• Fall Color Road Trip


    Lockett Meadow- Flagstaff, Arizona


    Yes, we have fall colors in Arizona! We actually have a huge variety of landscapes in our beautiful state. One of my favorite road trips in early October is a drive to Lockett Meadow near Flagstaff. Lockett Meadow is a primitive campground located in the Coconino National Forest. It offers a beautiful view of the San Francisco Peaks and the golden aspens in the fall.

    Closeup Aspens- Lockett Meadow


    The campground has 17 sites which are all are set among the aspens. Lockett Meadow is also where the trailhead for the Inner Basin Trail starts, which leads to the heart of the ancient volcano. This is a busy trail, especially in the fall for the amazing colors.

    Golden Aspens


    Fall Colors- Lockett Meadow


    Getting there:

    Location: 15 miles north of Flagstaff in the heart of the San Francisco Peaks.

    Directions: Drive northeast of Flagstaff on US Highway 89 for 12.5 miles. Turn left on Forest Road 552, directly across from the Sunset Crater National Monument turnoff. Follow FR 552 for approximately one mile. Turn right at the Lockett Meadow sign and continue to the campground.

    This dirt road is closed in early spring and late fall due to snow. This road is not recommended for RVs/trailers due to the very steep, narrow (single lane), and rough road.

    GPS: (Map): 35°21’33.3″N 111°37’09.7″W


    Snow Bowl: Aspen Loop Trail


    When I make the drive up to Lockett Meadow I usually plan on heading up to the Snow Bowl in the afternoon for sunset and more golden aspens. Another fall favorite is the Aspen Loop Trail, this is a 2.5 mile easy/moderate trail with nice aspens and meadows with views of the distant volcanic field to the west. The trail starts at the north end of the Snow Bowl parking lot. The fall is just beautiful up here, come for sunset, you won’t regret it.


    Sunset Snow Bowl, Arizona


    This year I made the day trip to Lockett Meadow and Aspen loop for my birthday. My friends know that I love road trips and I know it sounds strange, but I really can’t think of many other things I would rather do on my birthday. The only thing that would have made this trip better would be doing it with my friends 🙂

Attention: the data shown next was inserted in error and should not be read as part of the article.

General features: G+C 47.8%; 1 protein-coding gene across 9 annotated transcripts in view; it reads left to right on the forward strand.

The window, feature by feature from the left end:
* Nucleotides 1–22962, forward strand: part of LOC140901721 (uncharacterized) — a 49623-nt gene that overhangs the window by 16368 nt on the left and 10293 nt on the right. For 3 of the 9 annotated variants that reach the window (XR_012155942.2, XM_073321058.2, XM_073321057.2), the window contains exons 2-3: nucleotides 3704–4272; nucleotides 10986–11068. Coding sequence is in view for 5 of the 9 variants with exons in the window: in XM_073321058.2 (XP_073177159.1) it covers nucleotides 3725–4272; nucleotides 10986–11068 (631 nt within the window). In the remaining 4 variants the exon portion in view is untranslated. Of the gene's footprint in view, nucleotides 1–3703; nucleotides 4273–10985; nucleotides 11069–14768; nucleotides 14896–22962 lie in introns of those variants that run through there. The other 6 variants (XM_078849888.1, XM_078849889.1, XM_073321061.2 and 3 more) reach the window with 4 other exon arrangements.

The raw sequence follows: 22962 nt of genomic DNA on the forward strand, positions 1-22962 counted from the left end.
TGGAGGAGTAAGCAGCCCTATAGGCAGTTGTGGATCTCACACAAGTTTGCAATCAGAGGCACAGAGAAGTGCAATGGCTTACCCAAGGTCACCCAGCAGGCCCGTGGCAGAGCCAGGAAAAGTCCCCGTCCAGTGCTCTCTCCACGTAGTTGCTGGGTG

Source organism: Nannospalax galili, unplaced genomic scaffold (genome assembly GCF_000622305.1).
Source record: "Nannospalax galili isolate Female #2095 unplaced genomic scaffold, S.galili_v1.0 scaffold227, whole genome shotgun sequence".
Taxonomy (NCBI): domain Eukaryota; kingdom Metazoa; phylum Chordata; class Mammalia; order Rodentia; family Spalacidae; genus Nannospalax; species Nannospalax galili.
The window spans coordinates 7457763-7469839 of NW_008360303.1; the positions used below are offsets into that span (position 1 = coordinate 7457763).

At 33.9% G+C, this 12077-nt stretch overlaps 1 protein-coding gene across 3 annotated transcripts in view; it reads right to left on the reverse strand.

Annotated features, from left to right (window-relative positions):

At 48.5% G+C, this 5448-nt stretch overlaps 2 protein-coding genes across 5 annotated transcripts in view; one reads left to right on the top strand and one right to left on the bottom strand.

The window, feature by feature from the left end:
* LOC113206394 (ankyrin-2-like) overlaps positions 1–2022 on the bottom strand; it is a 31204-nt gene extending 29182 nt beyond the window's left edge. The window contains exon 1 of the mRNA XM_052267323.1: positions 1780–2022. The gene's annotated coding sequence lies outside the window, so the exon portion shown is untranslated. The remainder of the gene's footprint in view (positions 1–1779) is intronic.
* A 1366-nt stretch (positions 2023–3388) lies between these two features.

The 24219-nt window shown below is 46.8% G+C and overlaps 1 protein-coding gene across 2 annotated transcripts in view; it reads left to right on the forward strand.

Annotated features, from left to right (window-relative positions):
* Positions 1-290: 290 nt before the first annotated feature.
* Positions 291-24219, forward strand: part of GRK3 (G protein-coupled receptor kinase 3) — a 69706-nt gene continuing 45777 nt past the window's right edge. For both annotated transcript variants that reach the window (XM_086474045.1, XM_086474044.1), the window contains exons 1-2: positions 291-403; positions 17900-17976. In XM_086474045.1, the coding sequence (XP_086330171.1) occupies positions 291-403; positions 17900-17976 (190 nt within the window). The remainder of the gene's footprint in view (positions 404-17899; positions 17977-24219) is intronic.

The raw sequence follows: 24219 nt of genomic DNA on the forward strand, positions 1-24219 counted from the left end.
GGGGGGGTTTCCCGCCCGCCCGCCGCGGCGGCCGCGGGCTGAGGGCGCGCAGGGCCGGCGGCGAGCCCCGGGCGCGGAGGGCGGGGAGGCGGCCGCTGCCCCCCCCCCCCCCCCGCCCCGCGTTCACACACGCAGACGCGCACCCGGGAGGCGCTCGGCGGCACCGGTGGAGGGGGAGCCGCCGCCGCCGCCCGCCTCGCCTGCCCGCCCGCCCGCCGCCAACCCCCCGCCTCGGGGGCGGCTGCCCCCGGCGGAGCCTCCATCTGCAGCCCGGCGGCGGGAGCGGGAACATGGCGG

• argus c3 rangefinder camera

    Vintage Camera Project

    I love studying the history of photography and some of you may be aware that I have a small vintage camera collection. I think that’s why I have been learning about vintage/alternative photo processing over the last year. Learning and understanding how early photographers worked helps me hone my own art/craft and forces me think outside the box.  This concept leads to my most recent project; what I’m calling “Vintage Camera Project”. Here’s the basic idea: I’m shooting “portraits” of my classic cameras and then processing them with a vintage look. Some will then be made into photo transfers onto wood panels. I will be featuring my favorites here on my blog over the next few months.

    argus c3 rangefinder camera


    First up, the Argus C3 Rangefinder- this camera was mass-produced from 1939 to 1966 by Argus in Ann Arbor, Michigan. The C3 was a low cost rangefinder and according to Wikipedia, Argus sold about 2 million units, making it one of the most popular cameras in history. Based on the serial number of my Argus C3 it was produced in 1950. This camera was commonly referred to as the “brick” by photographers because of it’s metal construction and weight (this thing does feel like a brick!).

    So, this next image is the final result of my photo transfer to wood. I first learned about this technique in alternative photographic processing class this past Spring at Phoenix College. However, I didn’t try the technique until recently, after seeing a tutorial on instructables.com- I will write a future post on the entire technique, start to finish.




  • sedona photofest

    Heading to Sedona Photofest


    I’m excited to be heading to Sedona again for the Sedona Arts Center annual Sedona Photofest. It’s a great reason to get out of the Phoenix area, especially when we are hitting 110 degrees this week, although I can always find an excuse to head out of town- I love road trips! The event runs June 5th and 6th and the first day is FREE– sponsored by the City of Sedona.


    Featured speakers include Julieanne Kost, Larry Lindahl and Jennifer Wu on Thursday and Tony Sweet, Scott Stulberg and Mike Olbinski on Friday. While I’m there I plan to get out for some hiking and sunset/night photography. I will post a summary of the event and some of my Sedona photos next week. If you want updates on the event in real time check out my twitter and facebook feeds during the photofest.

    If you are interested in attending, I believe there are still spots left. Register here. 



  • Joshua Tree Star Trail

    Shooting Stars at Joshua Tree National Park


    As I mentioned in a recent post, just over a month ago I went camping in Joshua Tree National Park with my friend and photographer Lennis Wayne. Shooting images for a star trail was on my mental “shot list” and we were fortunate enough to have 2 nights with clear skies. The park is all desert, although what’s interesting to me is that there are 2 different desert climates in the park; the Colorado and the Mojave deserts. The  Colorado desert is part of the larger Sonoran desert that spans the Southwest U.S.. At below 3,000 feet in elevation, the Colorado desert covers the eastern portion of the park. The Mojave desert is higher, cooler and home to the famous Joshua Tree. The Mojave makes up the western portion of the park and contains large forests of Joshua trees. This part of the park also has unique boulder formations that look like they came from another planet.